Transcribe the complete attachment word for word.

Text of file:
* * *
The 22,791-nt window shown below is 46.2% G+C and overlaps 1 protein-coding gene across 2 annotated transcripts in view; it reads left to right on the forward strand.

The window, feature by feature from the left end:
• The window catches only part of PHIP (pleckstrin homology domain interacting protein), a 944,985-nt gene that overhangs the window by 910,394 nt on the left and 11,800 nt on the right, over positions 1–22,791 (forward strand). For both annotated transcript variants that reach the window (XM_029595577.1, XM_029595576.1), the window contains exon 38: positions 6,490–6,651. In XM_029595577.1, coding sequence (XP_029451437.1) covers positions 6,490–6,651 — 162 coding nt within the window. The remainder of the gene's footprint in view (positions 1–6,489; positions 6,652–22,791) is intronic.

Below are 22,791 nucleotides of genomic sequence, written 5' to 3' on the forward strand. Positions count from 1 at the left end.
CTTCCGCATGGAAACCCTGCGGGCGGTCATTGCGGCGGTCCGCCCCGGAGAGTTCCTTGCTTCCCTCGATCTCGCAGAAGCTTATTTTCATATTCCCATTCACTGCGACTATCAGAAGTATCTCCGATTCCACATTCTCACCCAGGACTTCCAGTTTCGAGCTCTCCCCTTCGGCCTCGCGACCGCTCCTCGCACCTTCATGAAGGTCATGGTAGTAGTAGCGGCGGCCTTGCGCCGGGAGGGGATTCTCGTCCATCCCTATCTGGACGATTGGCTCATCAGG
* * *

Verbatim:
The 22,791-nt window shown below is 46.2% G+C and overlaps 1 protein-coding gene across 2 annotated transcripts in view; it reads left to right on the forward strand.

The window, feature by feature from the left end:
• The window catches only part of PHIP (pleckstrin homology domain interacting protein), a 944,985-nt gene that overhangs the window by 910,394 nt on the left and 11,800 nt on the right, over positions 1–22,791 (forward strand). For both annotated transcript variants that reach the window (XM_029595577.1, XM_029595576.1), the window contains exon 38: positions 6,490–6,651. In XM_029595577.1, coding sequence (XP_029451437.1) covers positions 6,490–6,651 — 162 coding nt within the window. The remainder of the gene's footprint in view (positions 1–6,489; positions 6,652–22,791) is intronic.

Below are 22,791 nucleotides of genomic sequence, written 5' to 3' on the forward strand. Positions count from 1 at the left end.
CTTCCGCATGGAAACCCTGCGGGCGGTCATTGCGGCGGTCCGCCCCGGAGAGTTCCTTGCTTCCCTCGATCTCGCAGAAGCTTATTTTCATATTCCCATTCACTGCGACTATCAGAAGTATCTCCGATTCCACATTCTCACCCAGGACTTCCAGTTTCGAGCTCTCCCCTTCGGCCTCGCGACCGCTCCTCGCACCTTCATGAAGGTCATGGTAGTAGTAGCGGCGGCCTTGCGCCGGGAGGGGATTCTCGTCCATCCCTATCTGGACGATTGGCTCATCAGG